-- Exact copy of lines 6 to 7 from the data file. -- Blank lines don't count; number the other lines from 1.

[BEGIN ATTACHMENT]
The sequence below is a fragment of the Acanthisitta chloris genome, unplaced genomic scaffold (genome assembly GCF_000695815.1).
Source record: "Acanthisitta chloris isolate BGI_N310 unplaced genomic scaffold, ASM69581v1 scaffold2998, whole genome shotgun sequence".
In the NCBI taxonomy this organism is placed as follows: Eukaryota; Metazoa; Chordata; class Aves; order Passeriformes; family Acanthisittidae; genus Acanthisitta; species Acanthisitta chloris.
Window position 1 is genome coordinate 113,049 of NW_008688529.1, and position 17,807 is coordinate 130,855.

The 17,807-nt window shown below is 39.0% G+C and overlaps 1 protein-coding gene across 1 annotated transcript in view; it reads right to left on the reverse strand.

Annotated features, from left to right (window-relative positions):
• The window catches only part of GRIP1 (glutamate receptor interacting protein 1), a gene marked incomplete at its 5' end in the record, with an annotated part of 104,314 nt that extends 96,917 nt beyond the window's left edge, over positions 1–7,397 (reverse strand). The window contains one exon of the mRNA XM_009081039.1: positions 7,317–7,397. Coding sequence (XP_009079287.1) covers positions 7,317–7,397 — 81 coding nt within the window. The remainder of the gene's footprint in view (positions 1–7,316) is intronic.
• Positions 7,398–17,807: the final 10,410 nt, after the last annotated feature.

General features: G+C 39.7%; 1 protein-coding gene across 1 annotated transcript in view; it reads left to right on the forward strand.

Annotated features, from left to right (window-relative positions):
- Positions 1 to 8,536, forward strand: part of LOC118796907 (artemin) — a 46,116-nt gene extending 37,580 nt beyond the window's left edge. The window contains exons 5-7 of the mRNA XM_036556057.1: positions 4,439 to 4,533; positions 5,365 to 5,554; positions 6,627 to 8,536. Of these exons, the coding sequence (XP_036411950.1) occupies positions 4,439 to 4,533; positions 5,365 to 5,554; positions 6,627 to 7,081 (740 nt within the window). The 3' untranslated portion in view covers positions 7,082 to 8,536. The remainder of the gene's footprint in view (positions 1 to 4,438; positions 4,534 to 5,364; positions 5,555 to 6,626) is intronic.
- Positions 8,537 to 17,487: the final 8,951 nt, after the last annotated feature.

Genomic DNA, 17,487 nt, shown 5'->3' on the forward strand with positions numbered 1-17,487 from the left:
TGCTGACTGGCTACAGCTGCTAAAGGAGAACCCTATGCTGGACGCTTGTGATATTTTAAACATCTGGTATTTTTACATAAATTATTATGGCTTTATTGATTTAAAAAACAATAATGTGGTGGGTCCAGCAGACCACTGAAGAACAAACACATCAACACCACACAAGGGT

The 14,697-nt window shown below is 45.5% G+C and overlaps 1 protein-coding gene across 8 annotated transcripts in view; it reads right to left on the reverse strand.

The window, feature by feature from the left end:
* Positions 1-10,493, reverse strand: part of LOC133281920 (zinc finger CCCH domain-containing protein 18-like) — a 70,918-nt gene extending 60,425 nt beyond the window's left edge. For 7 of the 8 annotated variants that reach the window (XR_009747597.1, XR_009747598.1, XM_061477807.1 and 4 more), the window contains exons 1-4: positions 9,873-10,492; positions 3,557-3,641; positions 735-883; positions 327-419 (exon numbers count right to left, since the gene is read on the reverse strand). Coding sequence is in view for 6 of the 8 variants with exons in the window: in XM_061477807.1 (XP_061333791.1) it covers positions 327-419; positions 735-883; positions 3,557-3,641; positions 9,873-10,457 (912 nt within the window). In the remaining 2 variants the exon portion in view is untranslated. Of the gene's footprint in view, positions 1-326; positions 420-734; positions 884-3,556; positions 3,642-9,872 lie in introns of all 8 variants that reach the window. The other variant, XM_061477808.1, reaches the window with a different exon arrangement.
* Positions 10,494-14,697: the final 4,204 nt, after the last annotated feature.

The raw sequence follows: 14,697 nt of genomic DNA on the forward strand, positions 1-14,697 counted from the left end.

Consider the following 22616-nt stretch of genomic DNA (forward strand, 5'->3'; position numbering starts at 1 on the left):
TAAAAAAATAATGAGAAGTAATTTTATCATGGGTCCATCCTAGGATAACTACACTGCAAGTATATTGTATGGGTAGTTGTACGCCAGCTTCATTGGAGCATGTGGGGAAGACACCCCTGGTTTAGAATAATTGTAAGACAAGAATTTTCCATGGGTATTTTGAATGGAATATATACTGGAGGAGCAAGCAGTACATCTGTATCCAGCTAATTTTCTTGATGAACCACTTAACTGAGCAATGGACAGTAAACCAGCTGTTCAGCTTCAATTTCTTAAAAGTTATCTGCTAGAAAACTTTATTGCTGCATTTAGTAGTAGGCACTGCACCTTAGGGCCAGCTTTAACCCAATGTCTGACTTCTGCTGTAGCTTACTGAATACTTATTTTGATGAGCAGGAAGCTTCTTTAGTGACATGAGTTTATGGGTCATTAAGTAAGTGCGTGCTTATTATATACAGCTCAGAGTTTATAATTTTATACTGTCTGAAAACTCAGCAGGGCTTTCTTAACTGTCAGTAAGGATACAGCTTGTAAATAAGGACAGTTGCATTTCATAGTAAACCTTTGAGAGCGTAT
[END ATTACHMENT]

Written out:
Annotated features, from left to right (window-relative positions):
• The window catches only part of GRIP1 (glutamate receptor interacting protein 1), a gene marked incomplete at its 5' end in the record, with an annotated part of 104,314 nt that extends 96,917 nt beyond the window's left edge, over positions 1–7,397 (reverse strand). The window contains one exon of the mRNA XM_009081039.1: positions 7,317–7,397. Coding sequence (XP_009079287.1) covers positions 7,317–7,397 — 81 coding nt within the window. The remainder of the gene's footprint in view (positions 1–7,316) is intronic.